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Date of Award

Fall 2012

Degree Type

Thesis

Degree Name

Master of Arts (MA)

Department

Geography

Supervisor

Antonio Paez

Co-Supervisor

K. Bruce Newbold

Language

English

Committee Member

Nancy Heddle

Abstract

Blood in Canada is donated by a volunteer base that is increasingly challenged, through a combination of demographic aging and immigration, to meet the needs of the health sector. Canadian Blood Services, the agency with the mandate to manage blood products in Canada with the exception of Quebec, is therefore actively involved in the development of programs to help increase the number of donors, to improve the retention of existing donors, and to increase the frequency of donation of repeat donors. An important factor that influences blood donation is the accessibility to clinics. Accessibility to clinics is determined by the location of clinics, the resources allocated to each clinic in terms of number of beds and hours of operation, and the distribution of the population in the areas serviced by the clinics. The objective of this research is to investigate, given a set of fixed sites for clinic locations and population characteristics, the potential for increasing the donor yield as a function of accessibility. A case study is presented of the Hamilton Census Metropolitan Area, in Canada. Using donor and clinic data provided by Canadian Blood Services, and census information, an objective function is derived by estimating a generalized linear model of donations. The objective function is maximized globally using Genetic Algorithm techniques, subject to total resources available for clinic operations. The results suggest that an optimized allocation of resources to clinic sites has the potential to increase the donor yield by approximately 50% of the current donor base.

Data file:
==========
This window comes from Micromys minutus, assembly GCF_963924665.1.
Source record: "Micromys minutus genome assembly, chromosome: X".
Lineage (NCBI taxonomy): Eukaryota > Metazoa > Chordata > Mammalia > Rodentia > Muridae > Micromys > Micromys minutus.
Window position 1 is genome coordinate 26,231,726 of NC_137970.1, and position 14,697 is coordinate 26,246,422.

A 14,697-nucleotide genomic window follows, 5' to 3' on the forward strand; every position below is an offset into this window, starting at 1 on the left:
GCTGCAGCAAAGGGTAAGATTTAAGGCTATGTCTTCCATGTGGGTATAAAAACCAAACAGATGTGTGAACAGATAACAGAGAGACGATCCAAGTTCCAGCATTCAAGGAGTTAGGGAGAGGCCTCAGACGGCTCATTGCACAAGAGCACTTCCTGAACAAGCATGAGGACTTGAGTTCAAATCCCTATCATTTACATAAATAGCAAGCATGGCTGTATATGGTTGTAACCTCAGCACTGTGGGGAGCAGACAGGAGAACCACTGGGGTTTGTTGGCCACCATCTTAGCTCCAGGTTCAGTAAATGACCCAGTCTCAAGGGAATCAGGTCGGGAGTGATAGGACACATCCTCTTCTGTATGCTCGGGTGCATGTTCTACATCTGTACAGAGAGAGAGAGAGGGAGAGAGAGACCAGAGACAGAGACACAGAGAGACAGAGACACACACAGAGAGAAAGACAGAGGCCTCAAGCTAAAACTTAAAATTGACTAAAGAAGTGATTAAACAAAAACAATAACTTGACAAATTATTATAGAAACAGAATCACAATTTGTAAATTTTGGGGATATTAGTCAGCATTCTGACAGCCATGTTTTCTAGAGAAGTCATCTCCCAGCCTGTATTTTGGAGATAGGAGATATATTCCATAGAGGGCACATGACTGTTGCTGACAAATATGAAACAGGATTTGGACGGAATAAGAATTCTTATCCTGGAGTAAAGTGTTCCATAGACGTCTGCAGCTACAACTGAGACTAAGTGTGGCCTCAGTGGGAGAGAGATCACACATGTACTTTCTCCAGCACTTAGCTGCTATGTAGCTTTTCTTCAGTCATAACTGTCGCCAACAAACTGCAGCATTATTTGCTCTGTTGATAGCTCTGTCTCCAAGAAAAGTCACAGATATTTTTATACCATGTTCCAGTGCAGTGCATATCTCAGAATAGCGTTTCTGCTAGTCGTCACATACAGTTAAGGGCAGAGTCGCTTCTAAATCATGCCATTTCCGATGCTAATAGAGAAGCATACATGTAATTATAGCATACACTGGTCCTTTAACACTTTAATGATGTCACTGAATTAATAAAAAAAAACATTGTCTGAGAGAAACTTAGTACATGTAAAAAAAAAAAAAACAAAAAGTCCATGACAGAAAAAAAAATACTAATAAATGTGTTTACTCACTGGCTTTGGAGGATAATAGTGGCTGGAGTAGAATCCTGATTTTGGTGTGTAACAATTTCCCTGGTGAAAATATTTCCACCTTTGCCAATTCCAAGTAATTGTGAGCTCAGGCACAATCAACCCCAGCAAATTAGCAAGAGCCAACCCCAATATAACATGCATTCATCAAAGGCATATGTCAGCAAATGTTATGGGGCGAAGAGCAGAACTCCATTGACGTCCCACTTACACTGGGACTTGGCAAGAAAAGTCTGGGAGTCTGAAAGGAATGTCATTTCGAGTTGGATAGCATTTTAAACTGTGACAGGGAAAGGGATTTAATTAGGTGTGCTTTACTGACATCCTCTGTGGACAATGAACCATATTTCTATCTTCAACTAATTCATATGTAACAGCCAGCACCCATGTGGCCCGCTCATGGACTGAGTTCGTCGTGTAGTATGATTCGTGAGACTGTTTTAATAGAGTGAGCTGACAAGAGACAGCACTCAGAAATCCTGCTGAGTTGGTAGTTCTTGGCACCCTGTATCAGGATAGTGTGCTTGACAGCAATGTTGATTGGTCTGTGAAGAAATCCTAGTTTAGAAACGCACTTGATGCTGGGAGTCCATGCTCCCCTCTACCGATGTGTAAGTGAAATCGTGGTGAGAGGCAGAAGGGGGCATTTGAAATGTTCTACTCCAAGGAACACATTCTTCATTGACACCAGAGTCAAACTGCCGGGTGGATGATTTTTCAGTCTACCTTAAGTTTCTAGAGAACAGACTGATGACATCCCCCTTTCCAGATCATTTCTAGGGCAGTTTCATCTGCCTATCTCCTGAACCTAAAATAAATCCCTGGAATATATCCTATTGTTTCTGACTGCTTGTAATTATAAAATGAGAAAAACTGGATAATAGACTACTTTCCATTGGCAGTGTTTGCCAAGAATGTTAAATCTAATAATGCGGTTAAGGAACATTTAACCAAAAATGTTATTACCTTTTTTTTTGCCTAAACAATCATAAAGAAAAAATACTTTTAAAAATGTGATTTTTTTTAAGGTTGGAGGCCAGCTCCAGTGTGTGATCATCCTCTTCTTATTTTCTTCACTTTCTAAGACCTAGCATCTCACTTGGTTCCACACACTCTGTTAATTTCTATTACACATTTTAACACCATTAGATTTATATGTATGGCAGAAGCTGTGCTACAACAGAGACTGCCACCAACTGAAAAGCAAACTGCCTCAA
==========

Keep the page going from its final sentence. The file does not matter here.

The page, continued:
McMaster University Library

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